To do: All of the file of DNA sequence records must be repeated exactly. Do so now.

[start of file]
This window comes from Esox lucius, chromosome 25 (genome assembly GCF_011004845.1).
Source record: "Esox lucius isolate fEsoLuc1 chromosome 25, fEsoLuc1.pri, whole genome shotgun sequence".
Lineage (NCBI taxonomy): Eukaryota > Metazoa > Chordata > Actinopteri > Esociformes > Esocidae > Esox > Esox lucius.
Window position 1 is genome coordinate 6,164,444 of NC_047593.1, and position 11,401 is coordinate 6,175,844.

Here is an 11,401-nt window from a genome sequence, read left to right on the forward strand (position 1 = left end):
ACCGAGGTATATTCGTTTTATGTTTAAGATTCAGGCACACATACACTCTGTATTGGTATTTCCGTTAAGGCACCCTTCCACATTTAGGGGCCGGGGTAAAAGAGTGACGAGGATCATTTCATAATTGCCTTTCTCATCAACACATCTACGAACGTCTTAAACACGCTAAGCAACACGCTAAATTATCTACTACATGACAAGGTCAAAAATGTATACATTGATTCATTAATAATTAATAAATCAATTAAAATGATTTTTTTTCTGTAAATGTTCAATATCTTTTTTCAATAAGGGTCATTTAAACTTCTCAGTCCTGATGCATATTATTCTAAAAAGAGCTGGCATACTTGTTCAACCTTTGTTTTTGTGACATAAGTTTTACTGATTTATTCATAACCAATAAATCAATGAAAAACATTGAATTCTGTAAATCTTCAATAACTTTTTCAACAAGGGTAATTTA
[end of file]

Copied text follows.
This window comes from Esox lucius, chromosome 25 (genome assembly GCF_011004845.1).
Source record: "Esox lucius isolate fEsoLuc1 chromosome 25, fEsoLuc1.pri, whole genome shotgun sequence".
Lineage (NCBI taxonomy): Eukaryota > Metazoa > Chordata > Actinopteri > Esociformes > Esocidae > Esox > Esox lucius.
Window position 1 is genome coordinate 6,164,444 of NC_047593.1, and position 11,401 is coordinate 6,175,844.

Here is an 11,401-nt window from a genome sequence, read left to right on the forward strand (position 1 = left end):
ACCGAGGTATATTCGTTTTATGTTTAAGATTCAGGCACACATACACTCTGTATTGGTATTTCCGTTAAGGCACCCTTCCACATTTAGGGGCCGGGGTAAAAGAGTGACGAGGATCATTTCATAATTGCCTTTCTCATCAACACATCTACGAACGTCTTAAACACGCTAAGCAACACGCTAAATTATCTACTACATGACAAGGTCAAAAATGTATACATTGATTCATTAATAATTAATAAATCAATTAAAATGATTTTTTTTCTGTAAATGTTCAATATCTTTTTTCAATAAGGGTCATTTAAACTTCTCAGTCCTGATGCATATTATTCTAAAAAGAGCTGGCATACTTGTTCAACCTTTGTTTTTGTGACATAAGTTTTACTGATTTATTCATAACCAATAAATCAATGAAAAACATTGAATTCTGTAAATCTTCAATAACTTTTTCAACAAGGGTAATTTA